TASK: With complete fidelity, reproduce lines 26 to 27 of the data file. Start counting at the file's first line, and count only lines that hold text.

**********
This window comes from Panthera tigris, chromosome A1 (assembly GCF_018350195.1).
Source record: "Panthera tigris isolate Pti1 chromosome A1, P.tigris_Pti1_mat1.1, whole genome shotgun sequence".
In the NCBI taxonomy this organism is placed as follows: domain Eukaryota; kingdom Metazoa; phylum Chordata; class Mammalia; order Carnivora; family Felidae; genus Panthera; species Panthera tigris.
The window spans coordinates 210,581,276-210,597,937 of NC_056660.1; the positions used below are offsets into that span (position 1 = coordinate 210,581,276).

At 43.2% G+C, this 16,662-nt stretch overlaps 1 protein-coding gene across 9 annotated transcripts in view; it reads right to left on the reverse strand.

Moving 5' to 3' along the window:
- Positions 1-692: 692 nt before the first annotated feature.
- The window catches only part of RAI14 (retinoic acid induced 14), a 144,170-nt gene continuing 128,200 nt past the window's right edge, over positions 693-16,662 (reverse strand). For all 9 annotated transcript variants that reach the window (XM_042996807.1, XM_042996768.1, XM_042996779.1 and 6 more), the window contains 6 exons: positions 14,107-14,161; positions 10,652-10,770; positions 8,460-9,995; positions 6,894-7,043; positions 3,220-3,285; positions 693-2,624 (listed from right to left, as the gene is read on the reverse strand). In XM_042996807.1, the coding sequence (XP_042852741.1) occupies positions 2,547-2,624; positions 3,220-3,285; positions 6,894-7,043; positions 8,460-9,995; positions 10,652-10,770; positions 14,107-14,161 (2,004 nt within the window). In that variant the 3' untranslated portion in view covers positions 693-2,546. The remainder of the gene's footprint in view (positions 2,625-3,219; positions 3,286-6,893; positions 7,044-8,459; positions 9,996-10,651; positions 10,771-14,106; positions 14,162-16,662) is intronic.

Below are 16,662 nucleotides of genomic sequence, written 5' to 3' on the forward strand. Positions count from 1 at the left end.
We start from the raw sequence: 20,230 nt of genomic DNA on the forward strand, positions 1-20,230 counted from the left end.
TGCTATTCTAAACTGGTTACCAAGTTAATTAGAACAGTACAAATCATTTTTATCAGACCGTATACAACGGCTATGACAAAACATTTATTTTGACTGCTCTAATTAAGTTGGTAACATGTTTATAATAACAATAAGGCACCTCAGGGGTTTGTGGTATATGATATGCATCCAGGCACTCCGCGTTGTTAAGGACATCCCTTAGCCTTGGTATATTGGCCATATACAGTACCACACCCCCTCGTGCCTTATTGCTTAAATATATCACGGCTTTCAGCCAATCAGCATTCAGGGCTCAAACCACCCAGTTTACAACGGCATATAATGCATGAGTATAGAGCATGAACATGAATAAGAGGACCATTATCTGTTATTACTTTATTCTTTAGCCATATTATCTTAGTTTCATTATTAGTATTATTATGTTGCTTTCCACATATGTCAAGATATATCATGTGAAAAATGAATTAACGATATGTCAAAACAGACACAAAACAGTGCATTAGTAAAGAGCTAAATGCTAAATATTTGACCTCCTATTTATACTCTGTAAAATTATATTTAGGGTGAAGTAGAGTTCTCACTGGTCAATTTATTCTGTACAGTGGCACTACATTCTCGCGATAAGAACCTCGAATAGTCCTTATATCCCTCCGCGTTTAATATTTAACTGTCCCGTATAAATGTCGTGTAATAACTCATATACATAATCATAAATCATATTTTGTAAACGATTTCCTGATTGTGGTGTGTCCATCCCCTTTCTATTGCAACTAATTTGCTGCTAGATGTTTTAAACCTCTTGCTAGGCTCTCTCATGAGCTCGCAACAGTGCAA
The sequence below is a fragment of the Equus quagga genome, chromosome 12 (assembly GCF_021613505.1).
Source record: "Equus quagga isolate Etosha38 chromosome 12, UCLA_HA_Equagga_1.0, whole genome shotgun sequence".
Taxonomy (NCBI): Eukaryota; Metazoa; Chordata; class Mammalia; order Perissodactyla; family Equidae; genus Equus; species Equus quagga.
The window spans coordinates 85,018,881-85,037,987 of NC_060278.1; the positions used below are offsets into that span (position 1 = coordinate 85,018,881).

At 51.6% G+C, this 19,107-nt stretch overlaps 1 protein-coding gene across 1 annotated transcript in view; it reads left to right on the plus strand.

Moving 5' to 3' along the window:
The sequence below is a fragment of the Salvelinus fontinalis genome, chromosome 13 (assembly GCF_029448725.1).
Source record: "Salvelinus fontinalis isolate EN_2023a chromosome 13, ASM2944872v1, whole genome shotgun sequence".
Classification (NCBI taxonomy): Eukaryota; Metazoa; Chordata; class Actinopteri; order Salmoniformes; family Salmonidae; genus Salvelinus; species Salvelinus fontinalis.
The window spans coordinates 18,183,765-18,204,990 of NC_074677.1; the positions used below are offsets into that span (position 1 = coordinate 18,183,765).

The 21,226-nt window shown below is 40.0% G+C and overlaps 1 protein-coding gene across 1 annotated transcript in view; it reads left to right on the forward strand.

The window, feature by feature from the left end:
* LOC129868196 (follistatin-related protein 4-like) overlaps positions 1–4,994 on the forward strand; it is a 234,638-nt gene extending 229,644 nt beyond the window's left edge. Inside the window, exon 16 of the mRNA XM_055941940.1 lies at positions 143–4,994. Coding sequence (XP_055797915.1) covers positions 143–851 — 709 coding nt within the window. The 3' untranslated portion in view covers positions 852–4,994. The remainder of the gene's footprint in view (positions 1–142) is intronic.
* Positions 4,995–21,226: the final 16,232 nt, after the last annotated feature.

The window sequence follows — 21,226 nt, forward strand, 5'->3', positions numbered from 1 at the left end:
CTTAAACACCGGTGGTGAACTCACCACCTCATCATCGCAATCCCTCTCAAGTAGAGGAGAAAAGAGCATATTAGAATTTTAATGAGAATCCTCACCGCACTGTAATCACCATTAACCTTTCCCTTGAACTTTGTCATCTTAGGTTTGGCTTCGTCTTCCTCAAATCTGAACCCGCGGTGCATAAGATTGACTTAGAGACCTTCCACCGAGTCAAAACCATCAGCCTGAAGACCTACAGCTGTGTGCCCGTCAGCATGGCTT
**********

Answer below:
The window sequence follows — 21,226 nt, forward strand, 5'->3', positions numbered from 1 at the left end:
CTTAAACACCGGTGGTGAACTCACCACCTCATCATCGCAATCCCTCTCAAGTAGAGGAGAAAAGAGCATATTAGAATTTTAATGAGAATCCTCACCGCACTGTAATCACCATTAACCTTTCCCTTGAACTTTGTCATCTTAGGTTTGGCTTCGTCTTCCTCAAATCTGAACCCGCGGTGCATAAGATTGACTTAGAGACCTTCCACCGAGTCAAAACCATCAGCCTGAAGACCTACAGCTGTGTGCCCGTCAGCATGGCTT